Does Your Board Know Its Business?

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In the worlds of nonprofit programs, management, fundraising and development, there are few topics more widely discussed and more generally misunderstood than the role of the board. In development, e.g., some nonprofits expect (demand?) that board members make a financial contribution to the organization. Others beg and plead with the board to do something, anything, to help raise money.


There are boards that decide everything, down to the design of the letterhead. Other boards decide practically nothing, waiting for the executive director to tell it “how things are going.” Some boards are mostly or totally friends and associates of the founder, usually chosen by the founder and asked to join “because we need a board.”


There are all kinds of numerators in the world of nonprofit boards, but there are a few common denominators all organizations should note. For starters, there are classic legal responsibilities: a “duty” of care, of loyalty and of obedience. In non-lawyer language this means each board member has to use their best judgment in making decisions, put the organization’s interests above personal or professional considerations, and see that the organization is following all federal, state and local laws and codes.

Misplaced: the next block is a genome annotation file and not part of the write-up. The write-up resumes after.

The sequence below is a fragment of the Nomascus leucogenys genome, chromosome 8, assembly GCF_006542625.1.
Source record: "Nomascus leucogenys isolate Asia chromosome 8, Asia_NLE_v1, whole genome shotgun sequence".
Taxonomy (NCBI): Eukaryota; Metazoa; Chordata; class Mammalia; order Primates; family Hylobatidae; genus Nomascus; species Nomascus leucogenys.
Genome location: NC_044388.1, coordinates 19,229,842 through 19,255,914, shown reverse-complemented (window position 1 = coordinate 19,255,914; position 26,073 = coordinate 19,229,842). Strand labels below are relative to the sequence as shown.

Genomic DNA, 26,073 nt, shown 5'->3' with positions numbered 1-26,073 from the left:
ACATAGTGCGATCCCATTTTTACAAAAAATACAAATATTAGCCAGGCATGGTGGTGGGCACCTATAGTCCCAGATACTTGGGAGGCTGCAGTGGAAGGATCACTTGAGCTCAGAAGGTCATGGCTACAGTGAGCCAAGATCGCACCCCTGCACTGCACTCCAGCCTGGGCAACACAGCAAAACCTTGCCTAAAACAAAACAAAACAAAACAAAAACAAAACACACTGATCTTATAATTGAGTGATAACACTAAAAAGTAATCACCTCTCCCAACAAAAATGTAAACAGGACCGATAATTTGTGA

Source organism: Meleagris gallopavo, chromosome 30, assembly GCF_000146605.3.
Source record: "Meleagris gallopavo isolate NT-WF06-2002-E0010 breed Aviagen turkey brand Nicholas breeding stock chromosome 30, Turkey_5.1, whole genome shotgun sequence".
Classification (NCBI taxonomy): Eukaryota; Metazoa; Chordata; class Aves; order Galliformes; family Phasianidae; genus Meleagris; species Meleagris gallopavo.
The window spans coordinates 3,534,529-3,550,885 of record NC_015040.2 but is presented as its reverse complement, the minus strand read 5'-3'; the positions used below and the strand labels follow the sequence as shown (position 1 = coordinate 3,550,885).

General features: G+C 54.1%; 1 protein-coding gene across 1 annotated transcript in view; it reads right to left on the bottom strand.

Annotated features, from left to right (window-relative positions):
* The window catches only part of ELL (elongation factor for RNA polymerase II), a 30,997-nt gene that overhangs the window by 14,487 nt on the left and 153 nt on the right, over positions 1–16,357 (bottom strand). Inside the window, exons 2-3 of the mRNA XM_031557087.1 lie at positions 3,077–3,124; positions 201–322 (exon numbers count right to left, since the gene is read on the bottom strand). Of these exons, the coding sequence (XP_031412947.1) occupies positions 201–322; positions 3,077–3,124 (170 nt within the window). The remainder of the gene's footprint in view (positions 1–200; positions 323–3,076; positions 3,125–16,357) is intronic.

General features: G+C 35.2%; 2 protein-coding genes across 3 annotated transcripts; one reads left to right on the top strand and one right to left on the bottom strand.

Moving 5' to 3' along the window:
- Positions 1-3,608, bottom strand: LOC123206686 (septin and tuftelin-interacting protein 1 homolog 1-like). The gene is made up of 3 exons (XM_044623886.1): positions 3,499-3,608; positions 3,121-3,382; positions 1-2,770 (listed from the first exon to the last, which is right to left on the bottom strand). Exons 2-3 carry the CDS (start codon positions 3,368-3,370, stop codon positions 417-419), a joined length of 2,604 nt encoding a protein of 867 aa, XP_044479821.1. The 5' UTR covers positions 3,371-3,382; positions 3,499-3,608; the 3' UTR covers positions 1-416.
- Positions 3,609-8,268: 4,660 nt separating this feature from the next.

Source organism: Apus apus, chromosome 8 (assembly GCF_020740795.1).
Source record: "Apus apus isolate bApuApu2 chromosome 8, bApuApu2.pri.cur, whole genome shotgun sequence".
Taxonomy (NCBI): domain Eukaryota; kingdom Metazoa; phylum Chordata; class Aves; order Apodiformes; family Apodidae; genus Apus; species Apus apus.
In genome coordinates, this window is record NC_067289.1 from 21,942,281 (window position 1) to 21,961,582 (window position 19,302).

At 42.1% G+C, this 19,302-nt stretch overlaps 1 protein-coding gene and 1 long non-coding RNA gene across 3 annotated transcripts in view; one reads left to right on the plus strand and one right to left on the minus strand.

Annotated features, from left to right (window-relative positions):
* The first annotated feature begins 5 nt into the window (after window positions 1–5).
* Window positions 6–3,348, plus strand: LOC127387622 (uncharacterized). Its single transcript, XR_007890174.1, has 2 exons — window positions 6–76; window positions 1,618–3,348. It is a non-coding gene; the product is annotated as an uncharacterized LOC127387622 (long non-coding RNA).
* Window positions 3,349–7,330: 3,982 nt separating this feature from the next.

Then there is the relationship between the board and the chief executive officer (or president, executive director, whatever the title). The board’s essential role is to hire the CEO, determine compensation levels, assess performance on certain specific measures, and (if necessary) dismiss the CEO and find another one. The executive director works for the board, not the other way round.


Finally, the board reviews, analyzes and approves the organization’s budget. Many funders ask for a copy of the nonprofit’s most recent board-approved annual budget, and unless the board has actually sat with the staff and budget, read it and voted on it, the board has not done its job.


All the rest—asking for contributions, assisting with special events, making connections with collaborating organizations, approving staffing choices—all of those functions are not a part of the board’s basic business. Of course, each nonprofit can decide on whether and how its board can help in these ways. But it’s best to start with what a board MUST do and only then move to what it MIGHT do.


Thomas Boyd is Chief Editorial Consultant for The Grantsmanship Center
and an independent consultant to nonprofit organizations.


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